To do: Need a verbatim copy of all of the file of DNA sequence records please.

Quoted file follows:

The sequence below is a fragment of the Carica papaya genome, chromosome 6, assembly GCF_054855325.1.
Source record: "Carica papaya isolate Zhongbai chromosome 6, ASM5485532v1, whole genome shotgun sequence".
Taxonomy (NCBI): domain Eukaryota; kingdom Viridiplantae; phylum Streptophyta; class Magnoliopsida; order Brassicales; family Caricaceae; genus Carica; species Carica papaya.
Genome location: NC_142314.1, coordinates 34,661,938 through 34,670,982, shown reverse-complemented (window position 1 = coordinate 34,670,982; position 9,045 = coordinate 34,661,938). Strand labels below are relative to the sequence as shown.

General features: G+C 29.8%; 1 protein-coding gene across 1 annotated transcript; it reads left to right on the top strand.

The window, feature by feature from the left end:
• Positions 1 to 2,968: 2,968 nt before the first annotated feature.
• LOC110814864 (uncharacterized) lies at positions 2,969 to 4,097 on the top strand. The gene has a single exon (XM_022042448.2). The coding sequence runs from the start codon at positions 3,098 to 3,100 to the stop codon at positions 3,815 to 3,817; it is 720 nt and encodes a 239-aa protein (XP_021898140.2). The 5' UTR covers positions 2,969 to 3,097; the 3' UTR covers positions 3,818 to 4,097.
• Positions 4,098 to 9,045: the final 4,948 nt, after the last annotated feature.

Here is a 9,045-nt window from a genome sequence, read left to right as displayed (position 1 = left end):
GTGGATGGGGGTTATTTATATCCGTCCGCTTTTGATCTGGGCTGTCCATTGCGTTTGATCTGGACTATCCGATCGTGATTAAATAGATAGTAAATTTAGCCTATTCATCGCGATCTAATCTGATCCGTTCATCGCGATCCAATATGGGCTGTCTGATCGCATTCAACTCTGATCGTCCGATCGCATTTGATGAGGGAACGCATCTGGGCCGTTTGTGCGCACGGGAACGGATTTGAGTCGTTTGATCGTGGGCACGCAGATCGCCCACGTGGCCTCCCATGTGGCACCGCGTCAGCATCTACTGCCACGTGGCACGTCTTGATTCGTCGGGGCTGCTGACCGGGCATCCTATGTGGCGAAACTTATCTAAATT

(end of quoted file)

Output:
The sequence below is a fragment of the Carica papaya genome, chromosome 6, assembly GCF_054855325.1.
Source record: "Carica papaya isolate Zhongbai chromosome 6, ASM5485532v1, whole genome shotgun sequence".
Taxonomy (NCBI): domain Eukaryota; kingdom Viridiplantae; phylum Streptophyta; class Magnoliopsida; order Brassicales; family Caricaceae; genus Carica; species Carica papaya.
Genome location: NC_142314.1, coordinates 34,661,938 through 34,670,982, shown reverse-complemented (window position 1 = coordinate 34,670,982; position 9,045 = coordinate 34,661,938). Strand labels below are relative to the sequence as shown.

General features: G+C 29.8%; 1 protein-coding gene across 1 annotated transcript; it reads left to right on the top strand.

The window, feature by feature from the left end:
• Positions 1 to 2,968: 2,968 nt before the first annotated feature.
• LOC110814864 (uncharacterized) lies at positions 2,969 to 4,097 on the top strand. The gene has a single exon (XM_022042448.2). The coding sequence runs from the start codon at positions 3,098 to 3,100 to the stop codon at positions 3,815 to 3,817; it is 720 nt and encodes a 239-aa protein (XP_021898140.2). The 5' UTR covers positions 2,969 to 3,097; the 3' UTR covers positions 3,818 to 4,097.
• Positions 4,098 to 9,045: the final 4,948 nt, after the last annotated feature.

Here is a 9,045-nt window from a genome sequence, read left to right as displayed (position 1 = left end):
GTGGATGGGGGTTATTTATATCCGTCCGCTTTTGATCTGGGCTGTCCATTGCGTTTGATCTGGACTATCCGATCGTGATTAAATAGATAGTAAATTTAGCCTATTCATCGCGATCTAATCTGATCCGTTCATCGCGATCCAATATGGGCTGTCTGATCGCATTCAACTCTGATCGTCCGATCGCATTTGATGAGGGAACGCATCTGGGCCGTTTGTGCGCACGGGAACGGATTTGAGTCGTTTGATCGTGGGCACGCAGATCGCCCACGTGGCCTCCCATGTGGCACCGCGTCAGCATCTACTGCCACGTGGCACGTCTTGATTCGTCGGGGCTGCTGACCGGGCATCCTATGTGGCGAAACTTATCTAAATT